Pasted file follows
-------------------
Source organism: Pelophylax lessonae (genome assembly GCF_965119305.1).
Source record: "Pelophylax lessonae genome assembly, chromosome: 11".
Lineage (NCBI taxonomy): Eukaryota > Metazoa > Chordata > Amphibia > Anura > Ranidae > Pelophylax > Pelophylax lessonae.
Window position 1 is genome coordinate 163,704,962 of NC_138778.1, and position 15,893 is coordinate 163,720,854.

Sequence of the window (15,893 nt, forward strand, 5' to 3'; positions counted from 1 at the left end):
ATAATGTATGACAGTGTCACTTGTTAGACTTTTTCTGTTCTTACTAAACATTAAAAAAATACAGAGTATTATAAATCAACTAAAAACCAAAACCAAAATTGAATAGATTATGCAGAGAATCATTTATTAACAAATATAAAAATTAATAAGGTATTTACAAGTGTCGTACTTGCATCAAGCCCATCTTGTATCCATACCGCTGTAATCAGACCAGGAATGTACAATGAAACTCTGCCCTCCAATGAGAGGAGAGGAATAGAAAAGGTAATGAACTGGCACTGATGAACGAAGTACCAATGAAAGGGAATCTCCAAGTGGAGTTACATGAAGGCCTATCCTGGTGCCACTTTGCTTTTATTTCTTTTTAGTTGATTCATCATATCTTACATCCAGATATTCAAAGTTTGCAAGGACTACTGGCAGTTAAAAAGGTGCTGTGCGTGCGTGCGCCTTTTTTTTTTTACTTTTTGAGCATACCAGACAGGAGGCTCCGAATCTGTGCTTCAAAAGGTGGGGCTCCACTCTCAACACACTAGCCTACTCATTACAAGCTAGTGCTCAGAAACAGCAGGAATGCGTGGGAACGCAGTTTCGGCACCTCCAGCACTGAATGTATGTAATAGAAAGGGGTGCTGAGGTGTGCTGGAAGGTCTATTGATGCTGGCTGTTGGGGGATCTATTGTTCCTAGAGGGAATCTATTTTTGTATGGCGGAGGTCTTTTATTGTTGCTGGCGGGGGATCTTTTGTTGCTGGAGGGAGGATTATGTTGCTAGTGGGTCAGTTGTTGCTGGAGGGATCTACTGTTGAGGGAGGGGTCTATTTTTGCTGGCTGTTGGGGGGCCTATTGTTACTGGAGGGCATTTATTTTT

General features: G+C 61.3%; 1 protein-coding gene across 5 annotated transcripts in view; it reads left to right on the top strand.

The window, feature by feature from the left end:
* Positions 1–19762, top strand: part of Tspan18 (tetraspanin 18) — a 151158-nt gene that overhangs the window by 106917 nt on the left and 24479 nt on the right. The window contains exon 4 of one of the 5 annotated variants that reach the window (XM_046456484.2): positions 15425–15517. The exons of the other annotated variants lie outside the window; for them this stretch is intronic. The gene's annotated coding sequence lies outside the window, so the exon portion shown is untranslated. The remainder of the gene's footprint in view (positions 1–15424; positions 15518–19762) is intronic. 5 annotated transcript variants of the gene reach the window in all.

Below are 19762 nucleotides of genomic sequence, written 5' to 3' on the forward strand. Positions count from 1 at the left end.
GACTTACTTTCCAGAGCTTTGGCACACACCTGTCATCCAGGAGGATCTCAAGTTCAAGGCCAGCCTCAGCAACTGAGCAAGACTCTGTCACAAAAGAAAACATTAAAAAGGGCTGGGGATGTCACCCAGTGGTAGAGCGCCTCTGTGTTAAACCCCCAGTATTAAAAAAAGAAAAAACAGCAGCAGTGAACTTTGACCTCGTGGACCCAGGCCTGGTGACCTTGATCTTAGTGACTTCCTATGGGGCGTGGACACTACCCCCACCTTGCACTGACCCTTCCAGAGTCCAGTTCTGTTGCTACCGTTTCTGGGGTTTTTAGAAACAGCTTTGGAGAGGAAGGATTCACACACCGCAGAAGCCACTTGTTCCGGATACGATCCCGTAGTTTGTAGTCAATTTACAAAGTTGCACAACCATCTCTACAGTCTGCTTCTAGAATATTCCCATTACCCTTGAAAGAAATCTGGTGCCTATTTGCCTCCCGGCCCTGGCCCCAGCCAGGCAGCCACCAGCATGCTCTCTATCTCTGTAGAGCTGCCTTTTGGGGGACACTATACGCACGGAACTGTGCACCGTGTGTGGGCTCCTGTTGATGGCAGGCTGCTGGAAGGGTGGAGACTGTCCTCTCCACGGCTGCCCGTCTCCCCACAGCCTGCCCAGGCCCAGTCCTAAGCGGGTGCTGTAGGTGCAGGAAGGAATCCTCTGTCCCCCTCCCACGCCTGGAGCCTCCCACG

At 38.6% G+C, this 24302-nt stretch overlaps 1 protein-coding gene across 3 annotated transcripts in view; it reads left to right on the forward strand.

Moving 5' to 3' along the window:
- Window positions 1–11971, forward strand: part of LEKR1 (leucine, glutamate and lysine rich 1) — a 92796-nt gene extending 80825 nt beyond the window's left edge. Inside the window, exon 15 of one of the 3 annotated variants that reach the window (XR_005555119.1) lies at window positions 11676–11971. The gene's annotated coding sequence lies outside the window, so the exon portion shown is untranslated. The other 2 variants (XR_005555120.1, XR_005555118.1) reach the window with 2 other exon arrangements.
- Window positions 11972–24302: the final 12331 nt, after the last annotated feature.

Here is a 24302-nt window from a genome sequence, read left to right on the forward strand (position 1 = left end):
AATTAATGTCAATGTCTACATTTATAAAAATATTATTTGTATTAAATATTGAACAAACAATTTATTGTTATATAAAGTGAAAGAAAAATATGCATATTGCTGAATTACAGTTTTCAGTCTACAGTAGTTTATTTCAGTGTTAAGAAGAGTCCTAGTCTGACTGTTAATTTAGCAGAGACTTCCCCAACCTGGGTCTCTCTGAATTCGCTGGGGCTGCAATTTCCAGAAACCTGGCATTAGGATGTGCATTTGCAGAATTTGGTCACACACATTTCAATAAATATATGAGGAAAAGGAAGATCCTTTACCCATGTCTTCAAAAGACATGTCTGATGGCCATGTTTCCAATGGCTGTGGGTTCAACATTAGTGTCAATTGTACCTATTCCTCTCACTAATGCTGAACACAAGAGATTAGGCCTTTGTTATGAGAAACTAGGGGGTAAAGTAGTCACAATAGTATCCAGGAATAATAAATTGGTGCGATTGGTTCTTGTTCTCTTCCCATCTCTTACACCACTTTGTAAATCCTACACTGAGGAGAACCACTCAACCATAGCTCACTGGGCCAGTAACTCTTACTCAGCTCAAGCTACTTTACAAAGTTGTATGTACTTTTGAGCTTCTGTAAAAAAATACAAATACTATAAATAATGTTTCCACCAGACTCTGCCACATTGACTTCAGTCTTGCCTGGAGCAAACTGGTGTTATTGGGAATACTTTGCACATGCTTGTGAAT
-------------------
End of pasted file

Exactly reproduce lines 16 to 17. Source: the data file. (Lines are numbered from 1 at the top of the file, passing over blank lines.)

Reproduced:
Here is a 24302-nt window from a genome sequence, read left to right on the forward strand (position 1 = left end):
AATTAATGTCAATGTCTACATTTATAAAAATATTATTTGTATTAAATATTGAACAAACAATTTATTGTTATATAAAGTGAAAGAAAAATATGCATATTGCTGAATTACAGTTTTCAGTCTACAGTAGTTTATTTCAGTGTTAAGAAGAGTCCTAGTCTGACTGTTAATTTAGCAGAGACTTCCCCAACCTGGGTCTCTCTGAATTCGCTGGGGCTGCAATTTCCAGAAACCTGGCATTAGGATGTGCATTTGCAGAATTTGGTCACACACATTTCAATAAATATATGAGGAAAAGGAAGATCCTTTACCCATGTCTTCAAAAGACATGTCTGATGGCCATGTTTCCAATGGCTGTGGGTTCAACATTAGTGTCAATTGTACCTATTCCTCTCACTAATGCTGAACACAAGAGATTAGGCCTTTGTTATGAGAAACTAGGGGGTAAAGTAGTCACAATAGTATCCAGGAATAATAAATTGGTGCGATTGGTTCTTGTTCTCTTCCCATCTCTTACACCACTTTGTAAATCCTACACTGAGGAGAACCACTCAACCATAGCTCACTGGGCCAGTAACTCTTACTCAGCTCAAGCTACTTTACAAAGTTGTATGTACTTTTGAGCTTCTGTAAAAAAATACAAATACTATAAATAATGTTTCCACCAGACTCTGCCACATTGACTTCAGTCTTGCCTGGAGCAAACTGGTGTTATTGGGAATACTTTGCACATGCTTGTGAAT